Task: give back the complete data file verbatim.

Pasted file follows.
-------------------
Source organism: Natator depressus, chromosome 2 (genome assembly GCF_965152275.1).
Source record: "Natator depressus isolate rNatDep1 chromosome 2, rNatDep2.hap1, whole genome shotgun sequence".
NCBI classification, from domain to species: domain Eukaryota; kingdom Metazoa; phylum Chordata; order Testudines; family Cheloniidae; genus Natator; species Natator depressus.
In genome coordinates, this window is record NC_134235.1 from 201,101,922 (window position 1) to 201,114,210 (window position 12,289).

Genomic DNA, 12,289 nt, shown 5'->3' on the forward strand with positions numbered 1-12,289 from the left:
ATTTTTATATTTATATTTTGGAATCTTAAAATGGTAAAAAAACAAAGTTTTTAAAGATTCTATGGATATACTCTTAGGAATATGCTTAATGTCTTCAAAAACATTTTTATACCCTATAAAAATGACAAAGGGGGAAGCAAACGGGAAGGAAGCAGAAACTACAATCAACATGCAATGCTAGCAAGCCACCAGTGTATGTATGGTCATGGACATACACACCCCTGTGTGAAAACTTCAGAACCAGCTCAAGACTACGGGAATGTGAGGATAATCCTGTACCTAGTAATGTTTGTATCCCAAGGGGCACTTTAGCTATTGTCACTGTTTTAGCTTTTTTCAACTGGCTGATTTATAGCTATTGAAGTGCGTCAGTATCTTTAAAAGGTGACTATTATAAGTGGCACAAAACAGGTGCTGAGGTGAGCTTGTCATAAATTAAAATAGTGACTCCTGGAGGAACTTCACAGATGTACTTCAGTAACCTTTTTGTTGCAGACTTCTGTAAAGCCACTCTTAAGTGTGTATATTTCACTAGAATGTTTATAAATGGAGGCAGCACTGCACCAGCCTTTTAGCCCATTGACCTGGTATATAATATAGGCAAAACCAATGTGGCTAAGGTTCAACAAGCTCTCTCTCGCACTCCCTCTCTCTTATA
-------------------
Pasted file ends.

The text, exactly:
Source organism: Natator depressus, chromosome 2 (genome assembly GCF_965152275.1).
Source record: "Natator depressus isolate rNatDep1 chromosome 2, rNatDep2.hap1, whole genome shotgun sequence".
NCBI classification, from domain to species: domain Eukaryota; kingdom Metazoa; phylum Chordata; order Testudines; family Cheloniidae; genus Natator; species Natator depressus.
In genome coordinates, this window is record NC_134235.1 from 201,101,922 (window position 1) to 201,114,210 (window position 12,289).

Genomic DNA, 12,289 nt, shown 5'->3' on the forward strand with positions numbered 1-12,289 from the left:
ATTTTTATATTTATATTTTGGAATCTTAAAATGGTAAAAAAACAAAGTTTTTAAAGATTCTATGGATATACTCTTAGGAATATGCTTAATGTCTTCAAAAACATTTTTATACCCTATAAAAATGACAAAGGGGGAAGCAAACGGGAAGGAAGCAGAAACTACAATCAACATGCAATGCTAGCAAGCCACCAGTGTATGTATGGTCATGGACATACACACCCCTGTGTGAAAACTTCAGAACCAGCTCAAGACTACGGGAATGTGAGGATAATCCTGTACCTAGTAATGTTTGTATCCCAAGGGGCACTTTAGCTATTGTCACTGTTTTAGCTTTTTTCAACTGGCTGATTTATAGCTATTGAAGTGCGTCAGTATCTTTAAAAGGTGACTATTATAAGTGGCACAAAACAGGTGCTGAGGTGAGCTTGTCATAAATTAAAATAGTGACTCCTGGAGGAACTTCACAGATGTACTTCAGTAACCTTTTTGTTGCAGACTTCTGTAAAGCCACTCTTAAGTGTGTATATTTCACTAGAATGTTTATAAATGGAGGCAGCACTGCACCAGCCTTTTAGCCCATTGACCTGGTATATAATATAGGCAAAACCAATGTGGCTAAGGTTCAACAAGCTCTCTCTCGCACTCCCTCTCTCTTATA